Sunday, February 12, 2012

What is hip-hop?

There has been some discussion as to what real hip-hop is lately. Presently, it seems like hip-hop and rap are drastically different than the hip-hop and rap of twenty years ago. So, what is real hip-hop? Which is better?

Some of today's hip-hop is very similar to pop music. And on the other hand, many other rappers are staying true to the old school nature of rap. So I want to know what you think about the state of hip-hop today. Do you think that hip-hop today is better or worse than what it was in the past? Which artists are the best example of what you believe hip-hop to be?


  1. Personally, I think rap has changed greatly since the 1980's. Many people would not agree with me but I would actually say that it has changed for the better.

    1980's - deep funk baselines, guitar strings (Rapper's Delight)
    Some combinations between Rap music and Rock Music (Run DMC - Walk this Way)
    NWA AND PUBLIC ENEMY changed rap greatly. They started the rise of Gangster Rap which became huge on both the east and west coasts.

    1990's - Tupac and Biggie Smalls - Gangster rap continues but with more focus on partying and having a good time. This is one of my favorite time periods for rap. The West coast was dominated by names like Eazy-E, Ice Cube, Dr. Dre, and Snoop Dogg. The east was taken over by Tribe Called Quest, De La soul, Gang Starr etc.

    2000's - Some musicians adhere to strong lyricism (Lupe Fiasco Eminem etc) while others sell out and sing commercial music to make money (Soulja Boy, Lil' Jon, Tyga, Cali Swag District etc.)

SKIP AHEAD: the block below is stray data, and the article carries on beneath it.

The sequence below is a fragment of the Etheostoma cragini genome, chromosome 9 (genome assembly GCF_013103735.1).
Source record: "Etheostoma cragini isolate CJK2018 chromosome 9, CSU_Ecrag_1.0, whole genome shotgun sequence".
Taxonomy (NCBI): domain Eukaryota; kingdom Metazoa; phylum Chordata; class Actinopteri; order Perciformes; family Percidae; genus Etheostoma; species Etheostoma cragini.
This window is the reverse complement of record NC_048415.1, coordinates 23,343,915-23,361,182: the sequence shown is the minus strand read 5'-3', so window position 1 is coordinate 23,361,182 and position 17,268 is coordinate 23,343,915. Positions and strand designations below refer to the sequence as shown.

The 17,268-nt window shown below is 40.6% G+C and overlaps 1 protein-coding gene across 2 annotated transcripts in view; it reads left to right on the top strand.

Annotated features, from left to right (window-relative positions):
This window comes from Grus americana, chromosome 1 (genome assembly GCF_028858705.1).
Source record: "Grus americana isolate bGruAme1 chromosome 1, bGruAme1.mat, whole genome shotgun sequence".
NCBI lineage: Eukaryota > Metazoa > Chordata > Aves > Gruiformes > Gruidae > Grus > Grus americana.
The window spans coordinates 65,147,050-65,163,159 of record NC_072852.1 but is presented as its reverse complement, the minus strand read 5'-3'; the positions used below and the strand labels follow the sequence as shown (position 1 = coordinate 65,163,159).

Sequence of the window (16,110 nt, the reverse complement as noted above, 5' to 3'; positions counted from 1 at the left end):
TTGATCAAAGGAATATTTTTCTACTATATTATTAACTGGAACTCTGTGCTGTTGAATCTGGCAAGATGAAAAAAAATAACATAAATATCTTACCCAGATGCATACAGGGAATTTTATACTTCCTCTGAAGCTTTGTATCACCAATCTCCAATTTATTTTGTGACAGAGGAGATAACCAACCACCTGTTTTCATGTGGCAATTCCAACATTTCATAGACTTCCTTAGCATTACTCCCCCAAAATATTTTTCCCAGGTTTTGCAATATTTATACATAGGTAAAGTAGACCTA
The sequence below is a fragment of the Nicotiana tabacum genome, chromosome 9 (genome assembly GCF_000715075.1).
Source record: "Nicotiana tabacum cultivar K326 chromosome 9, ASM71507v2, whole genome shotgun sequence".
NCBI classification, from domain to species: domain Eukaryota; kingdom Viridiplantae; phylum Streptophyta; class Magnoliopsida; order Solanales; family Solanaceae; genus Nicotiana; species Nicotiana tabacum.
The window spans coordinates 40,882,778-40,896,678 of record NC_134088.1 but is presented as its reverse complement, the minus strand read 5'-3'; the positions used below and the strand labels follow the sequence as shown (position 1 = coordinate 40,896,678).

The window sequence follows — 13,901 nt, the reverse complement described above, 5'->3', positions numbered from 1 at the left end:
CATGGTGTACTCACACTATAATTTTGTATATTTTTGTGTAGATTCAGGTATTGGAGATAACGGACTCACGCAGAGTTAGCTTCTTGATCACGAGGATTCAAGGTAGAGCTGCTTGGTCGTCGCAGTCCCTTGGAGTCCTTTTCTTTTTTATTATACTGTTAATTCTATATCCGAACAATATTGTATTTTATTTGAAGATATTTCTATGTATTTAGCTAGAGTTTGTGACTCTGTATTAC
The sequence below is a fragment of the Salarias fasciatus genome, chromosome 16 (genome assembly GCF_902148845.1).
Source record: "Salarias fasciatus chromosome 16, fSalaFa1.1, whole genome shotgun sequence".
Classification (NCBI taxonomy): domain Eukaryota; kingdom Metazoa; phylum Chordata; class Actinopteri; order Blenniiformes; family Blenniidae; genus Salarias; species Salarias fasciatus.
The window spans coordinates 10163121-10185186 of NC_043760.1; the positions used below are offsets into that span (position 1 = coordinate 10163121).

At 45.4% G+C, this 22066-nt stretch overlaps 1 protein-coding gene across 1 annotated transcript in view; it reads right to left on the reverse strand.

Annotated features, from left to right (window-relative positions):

Late 2000's - Strong lyricism in combination with catchy beats. This is my personal favorite era of rap as I believe rappers are finally starting to combine lyrics with social issues. Some of my favorite rappers have just started to earn their stardom (J. Cole, Big Sean, Kendrick Lamar, Chip tha ripper, Curren$y)

  2. As Alec commented above, hip hop has definitely evolved as an art over the past few decades. Some artists aim to replicate a sound from the past while others alter them slightly. Still others come up with entirely new sounds. This is why I see the evolution of hip hop as more of a "branching out" than strictly a kind of transition from one sound to another. For example, as more rappers work with producers of EDM backgrounds, the mainstream sound is changing (just turn on your radio). However this does not mean that other artists aren't still trying to maintain that classic sound (albeit many of them have been relegated to the "underground" subgenre).

    It's important to avoid understating the role other genres of music have played in the development of modern hip hop. Given that producers often sample or create beats that mirror what is currently popular, the changes noted in Alec's post come as no surprise. The more I think about it, the more it seems to me that a lot of hip hop out there is swept under the rug by an industry that is incessantly looking for the next big thing. In other words if it's been done before, the general public loses interest.

    So do I think hip hop today is better than that of the past? Maybe. I know there's more variety out there today, so if "better" is defined as the potential for enjoyment by more people I don't know if I could argue against that. Those who listen to the radio enjoy what they hear, while other fans of classic hip hop have access to music of the past and present (even if they might have to dig deeper to find it).

  3. It is difficult to say whether the hip-hop of the past or the hip-hop of the present is better because it changes with the times and styles, as does everything. Older generations would most likely claim that old school hip-hop is better and has more depth, and younger generations may say the opposite.

    Hip-hop is a fashion, it is currently changing and everyone adapts to its styles. It is an unanswerable question whether old or new school hip-hop is better, it is purely a personal choice.


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